INDIANAPOLIS — Residents of a southwest Indianapolis mobile home park have seven weeks to pack up and get out after the owners suddenly decided to shut down the park.
The residents of I-70 Mobile Home Park turned to RTV6 to help make their voices heard. Now, the community is getting some answers after receiving a notice to leave the property in 60 days — a notice that they and legal experts say doesn't add up.
The people who call the park home own their mobile homes, but not the land they sit on. Last week the owners of the park — listed as Blue Lakes Incorporated — said they're closing as an alternative to paying $100,000 in water pipe repairs. Water pipes that connect each mobile home through a water line provided by Citizens Energy Group.
"If the sewage is the issue, we're more than happy to pay a little more on our lot rent," Tonia Clark, a resident of the mobile home park, said. "Every one of us has said that."
When RTV6 contacted Citizens Energy, a spokesperson confirmed the park had been exploring options to upgrade water lines. However, Citizens Energy had not heard from the mobile park homeowners since April.
Citizens Energy says they did not mandate the upgrades, which doesn't line up with the letter residents received from management.
"Citizens Energy has no disconnect date for us like they told us," Clark said. "Everything we are basically being told is turning out to be a lie."
The notice residents were given says all utilities will be shut off on October 15, the same day residents have to either remove the homes they own, or leave them to be torn down.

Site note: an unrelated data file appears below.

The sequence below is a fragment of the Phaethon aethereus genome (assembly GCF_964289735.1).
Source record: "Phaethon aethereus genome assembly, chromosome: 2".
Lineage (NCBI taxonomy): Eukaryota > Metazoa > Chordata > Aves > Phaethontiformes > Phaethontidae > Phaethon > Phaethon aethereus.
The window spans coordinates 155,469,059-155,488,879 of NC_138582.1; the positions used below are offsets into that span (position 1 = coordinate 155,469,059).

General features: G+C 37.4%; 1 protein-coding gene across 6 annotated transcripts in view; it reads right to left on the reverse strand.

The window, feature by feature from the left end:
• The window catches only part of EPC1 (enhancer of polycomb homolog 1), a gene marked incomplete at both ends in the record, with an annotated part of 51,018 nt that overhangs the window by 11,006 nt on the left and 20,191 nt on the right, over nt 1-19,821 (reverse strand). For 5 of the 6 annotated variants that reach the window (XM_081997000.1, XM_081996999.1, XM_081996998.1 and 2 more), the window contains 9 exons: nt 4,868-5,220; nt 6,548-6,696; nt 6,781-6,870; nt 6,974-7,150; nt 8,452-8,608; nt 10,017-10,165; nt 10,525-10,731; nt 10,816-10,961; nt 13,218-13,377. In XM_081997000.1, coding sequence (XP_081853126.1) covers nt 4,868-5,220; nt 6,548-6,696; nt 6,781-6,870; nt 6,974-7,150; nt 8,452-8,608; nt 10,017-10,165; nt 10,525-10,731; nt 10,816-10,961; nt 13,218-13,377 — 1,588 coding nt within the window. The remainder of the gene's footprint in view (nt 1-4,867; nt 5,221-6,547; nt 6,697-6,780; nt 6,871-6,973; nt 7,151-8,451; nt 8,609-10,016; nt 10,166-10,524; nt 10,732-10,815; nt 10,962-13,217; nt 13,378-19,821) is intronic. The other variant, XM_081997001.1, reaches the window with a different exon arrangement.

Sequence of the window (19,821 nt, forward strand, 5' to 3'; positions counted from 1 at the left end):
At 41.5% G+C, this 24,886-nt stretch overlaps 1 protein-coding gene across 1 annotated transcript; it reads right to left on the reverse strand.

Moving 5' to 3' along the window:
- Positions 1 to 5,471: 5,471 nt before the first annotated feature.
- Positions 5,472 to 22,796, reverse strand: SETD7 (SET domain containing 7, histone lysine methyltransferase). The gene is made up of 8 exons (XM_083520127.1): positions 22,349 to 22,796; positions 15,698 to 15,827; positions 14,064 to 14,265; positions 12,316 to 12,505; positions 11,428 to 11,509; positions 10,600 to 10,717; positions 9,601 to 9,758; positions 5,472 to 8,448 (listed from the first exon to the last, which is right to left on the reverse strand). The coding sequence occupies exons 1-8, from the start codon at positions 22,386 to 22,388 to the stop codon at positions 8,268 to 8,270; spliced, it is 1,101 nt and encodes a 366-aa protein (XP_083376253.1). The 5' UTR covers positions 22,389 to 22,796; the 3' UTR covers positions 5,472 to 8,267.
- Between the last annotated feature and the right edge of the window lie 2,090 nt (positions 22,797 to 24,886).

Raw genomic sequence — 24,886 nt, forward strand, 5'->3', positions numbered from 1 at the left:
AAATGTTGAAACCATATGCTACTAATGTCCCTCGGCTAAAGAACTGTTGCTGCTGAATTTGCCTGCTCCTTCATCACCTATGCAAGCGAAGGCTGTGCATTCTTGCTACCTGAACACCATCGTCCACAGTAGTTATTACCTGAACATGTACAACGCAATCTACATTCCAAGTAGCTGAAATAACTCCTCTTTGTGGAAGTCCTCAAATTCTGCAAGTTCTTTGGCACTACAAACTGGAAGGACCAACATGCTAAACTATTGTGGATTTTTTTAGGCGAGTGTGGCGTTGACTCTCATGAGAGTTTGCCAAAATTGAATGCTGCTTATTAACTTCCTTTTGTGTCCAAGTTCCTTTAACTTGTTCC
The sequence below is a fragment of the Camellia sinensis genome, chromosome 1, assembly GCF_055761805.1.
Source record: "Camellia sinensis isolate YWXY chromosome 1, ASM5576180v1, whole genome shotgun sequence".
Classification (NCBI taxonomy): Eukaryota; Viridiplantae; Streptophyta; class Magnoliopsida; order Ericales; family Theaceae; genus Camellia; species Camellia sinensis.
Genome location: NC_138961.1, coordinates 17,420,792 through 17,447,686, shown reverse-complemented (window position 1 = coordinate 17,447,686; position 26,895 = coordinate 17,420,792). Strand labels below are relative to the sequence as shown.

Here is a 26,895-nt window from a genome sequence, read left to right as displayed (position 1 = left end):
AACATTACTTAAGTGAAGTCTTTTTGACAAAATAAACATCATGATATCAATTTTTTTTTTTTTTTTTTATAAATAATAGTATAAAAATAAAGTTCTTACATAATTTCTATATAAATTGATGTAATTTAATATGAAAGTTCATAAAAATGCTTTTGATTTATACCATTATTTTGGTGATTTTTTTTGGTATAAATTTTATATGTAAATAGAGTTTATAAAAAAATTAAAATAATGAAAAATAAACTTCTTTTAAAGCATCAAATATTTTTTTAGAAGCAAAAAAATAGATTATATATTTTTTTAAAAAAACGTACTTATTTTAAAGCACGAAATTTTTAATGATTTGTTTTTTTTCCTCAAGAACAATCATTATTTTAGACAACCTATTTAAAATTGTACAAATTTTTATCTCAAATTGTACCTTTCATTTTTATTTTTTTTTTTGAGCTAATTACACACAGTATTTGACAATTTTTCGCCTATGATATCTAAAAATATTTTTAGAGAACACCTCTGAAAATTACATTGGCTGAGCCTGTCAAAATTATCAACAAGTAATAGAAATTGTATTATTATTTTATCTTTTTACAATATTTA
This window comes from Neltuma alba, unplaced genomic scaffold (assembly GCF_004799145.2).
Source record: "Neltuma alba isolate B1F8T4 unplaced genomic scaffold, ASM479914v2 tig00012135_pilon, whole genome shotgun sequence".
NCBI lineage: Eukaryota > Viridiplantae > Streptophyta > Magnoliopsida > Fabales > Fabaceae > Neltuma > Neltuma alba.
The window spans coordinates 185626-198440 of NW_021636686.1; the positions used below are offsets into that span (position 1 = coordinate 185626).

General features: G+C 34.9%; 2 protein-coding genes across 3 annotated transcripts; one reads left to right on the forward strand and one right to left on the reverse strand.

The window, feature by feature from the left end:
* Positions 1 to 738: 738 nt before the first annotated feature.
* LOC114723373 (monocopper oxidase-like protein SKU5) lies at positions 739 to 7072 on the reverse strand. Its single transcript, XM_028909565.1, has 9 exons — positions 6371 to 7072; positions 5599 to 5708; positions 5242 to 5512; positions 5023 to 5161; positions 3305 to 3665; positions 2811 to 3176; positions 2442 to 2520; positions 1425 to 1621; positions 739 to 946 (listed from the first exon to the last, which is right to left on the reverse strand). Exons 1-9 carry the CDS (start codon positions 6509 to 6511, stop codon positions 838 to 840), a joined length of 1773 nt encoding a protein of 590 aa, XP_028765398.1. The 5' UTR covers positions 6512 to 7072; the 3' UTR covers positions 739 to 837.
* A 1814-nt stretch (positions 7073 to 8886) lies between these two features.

"All of us have got to worry about what we're doing, where we're going," Jeff Melton, an I-70 Mobile Home Park resident, said. "How we're going to get there."
With silence coming from park management, RTV6 contacted the Neighborhood Christian Legal Clinic, hoping to point the residents in the right direction.
"I think at the very least, just the way that this has occurred, is just not fair," Chase Haller, an attorney with Christian Legal Clinic, said. "The owners in this situation should've given a little bit more concern to the people who live here."
Surrounded by residents with more questions than answers, Haller says they do have rights, and many should consider legal action.
While listening to residents claims, Haller handed out complaint forms for the Attorney General's office. If enough people submit their concerns — it might get the attention of state officials.
"If you don't want to rent to them anymore that's fine, but many of these people have spent thousands of dollars on the trailers that are immovable," Haller said. "And so are they going to be compensated for that? Is there going to be some kind of refund for the money they paid for that? I think those are questions the owners should answer."
On Tuesday, elected officials and the mayor's office are holding a resource fair so I-70 Mobile Home Park residents can learn more about housing assistance and legal clinic services.